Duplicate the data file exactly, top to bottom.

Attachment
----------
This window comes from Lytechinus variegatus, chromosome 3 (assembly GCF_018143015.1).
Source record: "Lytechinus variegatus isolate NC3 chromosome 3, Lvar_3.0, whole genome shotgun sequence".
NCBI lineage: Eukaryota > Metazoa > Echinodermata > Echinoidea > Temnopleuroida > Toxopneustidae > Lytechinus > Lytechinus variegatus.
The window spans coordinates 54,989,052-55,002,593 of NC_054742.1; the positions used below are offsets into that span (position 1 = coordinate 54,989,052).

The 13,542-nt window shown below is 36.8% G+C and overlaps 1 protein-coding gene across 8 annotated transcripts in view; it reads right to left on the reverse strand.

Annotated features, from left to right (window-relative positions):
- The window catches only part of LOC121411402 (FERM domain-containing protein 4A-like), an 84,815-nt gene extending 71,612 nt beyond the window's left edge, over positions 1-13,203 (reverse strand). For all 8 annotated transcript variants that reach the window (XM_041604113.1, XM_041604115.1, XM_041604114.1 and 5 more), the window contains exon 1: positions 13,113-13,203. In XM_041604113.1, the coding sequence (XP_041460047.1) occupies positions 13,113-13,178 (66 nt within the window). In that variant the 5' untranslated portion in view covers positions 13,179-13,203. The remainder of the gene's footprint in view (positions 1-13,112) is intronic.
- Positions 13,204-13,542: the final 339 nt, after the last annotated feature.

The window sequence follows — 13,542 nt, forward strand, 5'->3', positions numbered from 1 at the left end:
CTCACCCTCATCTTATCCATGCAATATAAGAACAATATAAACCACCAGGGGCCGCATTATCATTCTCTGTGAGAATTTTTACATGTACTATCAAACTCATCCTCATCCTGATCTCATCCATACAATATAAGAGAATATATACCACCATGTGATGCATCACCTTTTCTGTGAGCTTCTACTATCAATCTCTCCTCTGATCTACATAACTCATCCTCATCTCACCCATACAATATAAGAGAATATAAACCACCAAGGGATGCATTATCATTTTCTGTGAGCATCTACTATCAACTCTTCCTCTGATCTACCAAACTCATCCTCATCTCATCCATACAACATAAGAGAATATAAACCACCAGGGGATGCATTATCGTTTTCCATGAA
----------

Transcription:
This window comes from Lytechinus variegatus, chromosome 3 (assembly GCF_018143015.1).
Source record: "Lytechinus variegatus isolate NC3 chromosome 3, Lvar_3.0, whole genome shotgun sequence".
NCBI lineage: Eukaryota > Metazoa > Echinodermata > Echinoidea > Temnopleuroida > Toxopneustidae > Lytechinus > Lytechinus variegatus.
The window spans coordinates 54,989,052-55,002,593 of NC_054742.1; the positions used below are offsets into that span (position 1 = coordinate 54,989,052).

The 13,542-nt window shown below is 36.8% G+C and overlaps 1 protein-coding gene across 8 annotated transcripts in view; it reads right to left on the reverse strand.

Annotated features, from left to right (window-relative positions):
- The window catches only part of LOC121411402 (FERM domain-containing protein 4A-like), an 84,815-nt gene extending 71,612 nt beyond the window's left edge, over positions 1-13,203 (reverse strand). For all 8 annotated transcript variants that reach the window (XM_041604113.1, XM_041604115.1, XM_041604114.1 and 5 more), the window contains exon 1: positions 13,113-13,203. In XM_041604113.1, the coding sequence (XP_041460047.1) occupies positions 13,113-13,178 (66 nt within the window). In that variant the 5' untranslated portion in view covers positions 13,179-13,203. The remainder of the gene's footprint in view (positions 1-13,112) is intronic.
- Positions 13,204-13,542: the final 339 nt, after the last annotated feature.

The window sequence follows — 13,542 nt, forward strand, 5'->3', positions numbered from 1 at the left end:
CTCACCCTCATCTTATCCATGCAATATAAGAACAATATAAACCACCAGGGGCCGCATTATCATTCTCTGTGAGAATTTTTACATGTACTATCAAACTCATCCTCATCCTGATCTCATCCATACAATATAAGAGAATATATACCACCATGTGATGCATCACCTTTTCTGTGAGCTTCTACTATCAATCTCTCCTCTGATCTACATAACTCATCCTCATCTCACCCATACAATATAAGAGAATATAAACCACCAAGGGATGCATTATCATTTTCTGTGAGCATCTACTATCAACTCTTCCTCTGATCTACCAAACTCATCCTCATCTCATCCATACAACATAAGAGAATATAAACCACCAGGGGATGCATTATCGTTTTCCATGAA